WWBKD?

While reading everything I could about the man who fascinates me as much for his life story as for his brilliance as a filmmaker, I found that certain themes began to emerge. Commentators such as Richard Lewis (actor/comedian and fan in this short clip), Paul Merton (host of the BBC Special "Silent Clowns"), or Edward McPherson (author of Keaton biography "Tempest in a Flat Hat") all wanted to talk about the circumstances under which they first encountered Buster. I am no different. Like falling in love, we want to remember every detail of when we 'met' this man. And beyond wishing to share our first encounters with him lies a common desire to believe we are like him. People strive to recognize a bit of themselves in what we so value in him.

The desire to find ourselves in Keaton touches on a transcendent theme that is itself remarkable. Keaton plays an everyman whom we experience as one of us. We feel like him and want to be like him, and best of all, we somehow believe that we could. He is fundamentally accessible. But these feelings are remarkable given that he was not a regular guy at all. He was extraordinary in face, form, talent, creativity and calm.

Seriously, Keaton was beautiful, with a phenomenal classic nose, high cheekbones, thick hair, and of course those stunning and expressive eyes. Yet, somehow he isn't seen as a sex symbol, nor filmed with an eye toward glamor. He is just a boyish fellow with a "great stone face." Similarly, he had an amazing physique with which he could accomplish astonishing feats of skills that most of us couldn't dream up, let alone do. Yet, he often portrayed an almost bumbling, down on his luck, guy just muddling through life. But in the face of life's crazy turns, how many of us can sit zenlike in the middle in a state of supreme acceptance?

Keaton can and he wins us over heart and soul for it.

Despite his awesomeness, despite his extraordinary talent, skill and beauty, Keaton somehow never feels out of reach. His films make you feel good because they simply sit right. We imagine ourselves behaving in the same great centered way -- accepting our fate completely and living within it. His genius is in allowing us all to share both the emboldening impact of his skill and the lovely accepting tone of his movies.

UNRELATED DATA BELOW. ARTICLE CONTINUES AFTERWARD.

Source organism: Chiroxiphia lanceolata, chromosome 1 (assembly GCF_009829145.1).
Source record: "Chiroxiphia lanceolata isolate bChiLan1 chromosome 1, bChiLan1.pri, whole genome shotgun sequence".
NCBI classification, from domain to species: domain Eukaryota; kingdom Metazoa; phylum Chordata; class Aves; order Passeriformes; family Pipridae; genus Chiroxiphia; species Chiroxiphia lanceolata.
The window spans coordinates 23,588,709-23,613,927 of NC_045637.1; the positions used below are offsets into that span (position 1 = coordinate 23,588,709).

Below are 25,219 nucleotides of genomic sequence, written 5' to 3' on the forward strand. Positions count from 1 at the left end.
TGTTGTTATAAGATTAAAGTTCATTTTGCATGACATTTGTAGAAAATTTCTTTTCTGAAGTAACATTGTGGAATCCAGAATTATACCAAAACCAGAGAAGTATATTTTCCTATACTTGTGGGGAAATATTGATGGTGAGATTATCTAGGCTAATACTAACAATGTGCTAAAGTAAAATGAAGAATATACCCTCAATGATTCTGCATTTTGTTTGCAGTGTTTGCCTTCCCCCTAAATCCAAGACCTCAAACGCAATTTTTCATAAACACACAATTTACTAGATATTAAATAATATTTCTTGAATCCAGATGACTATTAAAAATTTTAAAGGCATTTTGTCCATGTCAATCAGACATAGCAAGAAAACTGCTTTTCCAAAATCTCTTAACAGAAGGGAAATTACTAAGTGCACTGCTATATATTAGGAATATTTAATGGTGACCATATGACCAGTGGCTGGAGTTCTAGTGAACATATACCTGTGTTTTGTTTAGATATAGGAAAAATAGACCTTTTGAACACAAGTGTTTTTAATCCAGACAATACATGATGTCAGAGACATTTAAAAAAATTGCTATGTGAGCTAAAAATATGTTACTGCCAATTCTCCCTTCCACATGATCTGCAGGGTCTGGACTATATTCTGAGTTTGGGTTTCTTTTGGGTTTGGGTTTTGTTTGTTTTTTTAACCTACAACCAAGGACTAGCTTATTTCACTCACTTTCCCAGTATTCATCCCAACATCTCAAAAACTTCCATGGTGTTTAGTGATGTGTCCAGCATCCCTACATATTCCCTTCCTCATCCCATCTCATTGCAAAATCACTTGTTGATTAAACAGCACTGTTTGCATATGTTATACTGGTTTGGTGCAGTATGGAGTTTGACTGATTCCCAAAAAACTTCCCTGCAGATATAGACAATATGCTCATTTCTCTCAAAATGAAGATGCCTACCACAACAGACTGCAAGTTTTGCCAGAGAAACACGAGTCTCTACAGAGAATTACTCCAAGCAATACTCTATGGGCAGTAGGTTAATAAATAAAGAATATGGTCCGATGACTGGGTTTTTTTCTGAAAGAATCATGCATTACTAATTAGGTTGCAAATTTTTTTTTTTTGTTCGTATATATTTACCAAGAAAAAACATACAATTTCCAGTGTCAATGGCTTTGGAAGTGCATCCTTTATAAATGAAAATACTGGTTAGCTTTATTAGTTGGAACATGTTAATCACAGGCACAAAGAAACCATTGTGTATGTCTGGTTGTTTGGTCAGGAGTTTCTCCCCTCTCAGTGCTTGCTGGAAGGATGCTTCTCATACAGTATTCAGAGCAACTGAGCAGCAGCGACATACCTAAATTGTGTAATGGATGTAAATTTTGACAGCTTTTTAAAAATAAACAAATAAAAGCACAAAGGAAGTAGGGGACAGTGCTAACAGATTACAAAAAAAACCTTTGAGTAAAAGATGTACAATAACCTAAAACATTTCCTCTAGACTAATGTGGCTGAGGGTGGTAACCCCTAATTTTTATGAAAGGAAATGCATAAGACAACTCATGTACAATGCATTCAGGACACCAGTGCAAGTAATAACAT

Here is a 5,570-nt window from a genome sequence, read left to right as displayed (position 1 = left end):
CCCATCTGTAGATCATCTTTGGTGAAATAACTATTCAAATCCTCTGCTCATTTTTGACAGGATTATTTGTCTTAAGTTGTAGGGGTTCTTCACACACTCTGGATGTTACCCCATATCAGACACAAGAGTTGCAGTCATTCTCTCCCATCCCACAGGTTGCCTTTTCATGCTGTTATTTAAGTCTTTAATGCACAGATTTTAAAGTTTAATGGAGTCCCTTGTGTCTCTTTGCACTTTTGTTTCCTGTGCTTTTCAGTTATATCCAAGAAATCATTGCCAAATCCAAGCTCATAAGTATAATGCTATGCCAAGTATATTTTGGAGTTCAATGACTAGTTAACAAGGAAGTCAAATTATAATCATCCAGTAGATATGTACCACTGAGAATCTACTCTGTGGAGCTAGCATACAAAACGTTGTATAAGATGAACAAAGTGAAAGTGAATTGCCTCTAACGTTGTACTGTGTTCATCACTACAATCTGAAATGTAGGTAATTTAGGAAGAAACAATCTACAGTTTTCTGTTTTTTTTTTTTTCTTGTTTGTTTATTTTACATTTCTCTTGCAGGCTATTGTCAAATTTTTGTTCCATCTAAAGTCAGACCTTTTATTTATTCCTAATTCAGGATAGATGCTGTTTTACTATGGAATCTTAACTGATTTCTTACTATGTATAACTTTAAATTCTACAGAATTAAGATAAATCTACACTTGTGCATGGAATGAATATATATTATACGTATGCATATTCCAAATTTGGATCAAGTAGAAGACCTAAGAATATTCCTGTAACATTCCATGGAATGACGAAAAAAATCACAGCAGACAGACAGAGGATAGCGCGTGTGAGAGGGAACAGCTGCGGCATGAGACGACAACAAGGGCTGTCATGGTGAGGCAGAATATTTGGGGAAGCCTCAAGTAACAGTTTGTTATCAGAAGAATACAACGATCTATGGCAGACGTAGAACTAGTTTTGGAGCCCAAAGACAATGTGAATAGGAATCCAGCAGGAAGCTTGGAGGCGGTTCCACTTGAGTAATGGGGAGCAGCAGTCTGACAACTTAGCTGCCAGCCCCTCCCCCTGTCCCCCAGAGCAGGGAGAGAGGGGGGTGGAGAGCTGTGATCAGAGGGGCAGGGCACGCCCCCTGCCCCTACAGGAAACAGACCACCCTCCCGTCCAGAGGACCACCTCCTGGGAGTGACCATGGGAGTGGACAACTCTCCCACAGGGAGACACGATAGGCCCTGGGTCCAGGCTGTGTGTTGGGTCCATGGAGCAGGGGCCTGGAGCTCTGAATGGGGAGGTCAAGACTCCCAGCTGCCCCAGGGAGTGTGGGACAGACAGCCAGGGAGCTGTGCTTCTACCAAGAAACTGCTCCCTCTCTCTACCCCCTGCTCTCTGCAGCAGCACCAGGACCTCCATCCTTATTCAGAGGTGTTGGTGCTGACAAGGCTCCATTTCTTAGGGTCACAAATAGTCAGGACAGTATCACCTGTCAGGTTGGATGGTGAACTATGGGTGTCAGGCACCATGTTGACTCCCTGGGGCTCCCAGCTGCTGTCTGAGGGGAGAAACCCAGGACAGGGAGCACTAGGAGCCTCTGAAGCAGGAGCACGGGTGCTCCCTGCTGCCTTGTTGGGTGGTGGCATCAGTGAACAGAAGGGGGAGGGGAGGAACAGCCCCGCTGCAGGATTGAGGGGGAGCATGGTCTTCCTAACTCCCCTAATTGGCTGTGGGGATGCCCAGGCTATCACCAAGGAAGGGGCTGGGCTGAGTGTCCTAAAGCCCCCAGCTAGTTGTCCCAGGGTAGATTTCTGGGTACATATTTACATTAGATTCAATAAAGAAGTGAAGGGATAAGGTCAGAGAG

2 comments:

  1. Hi, I just found your blog and love it. I'm a film student, just started a few months ago, and they "forced" me to watch a few Chaplin and Keaton films. Chaplin was fun. Keaton changed my life. They make me read a lot of texts about philosophy and film and what not, and I think what strikes me about *his* films (which I may do my final essay for this year about) is that, unlike in most classical films, he doesn't seem to inhabit a world that's built around him to drive him as a character. His worlds are chaotic, violent, and he usually starts his films as an insignificant spec in the hugeness of them, yet he marches on and makes the most of it. It's almost existentialist, without being cynical. It fills me with ... joy, of course, but also a will to go on and power through it all. He was awesome in every sense of the word. Just as an aside, now that I stopped drooling and hyperbolic-ing, I'm writing from Argentina so, referencing another recent post of yours, I don't know how many readers you have, but since Buster is not only timeless but also universal (even if he couldn't be more American) I'm glad you're still doing this.

    ReplyDelete
    Replies
    1. Thank you so much for your thoughtful comment! I totally agree with your assessment of him and ... I really appreciate knowing that film students in Argentina are studying Buster Keaton. Warms my heart. Thank you for sharing your thoughts and kind words. I do appreciate it.

      Delete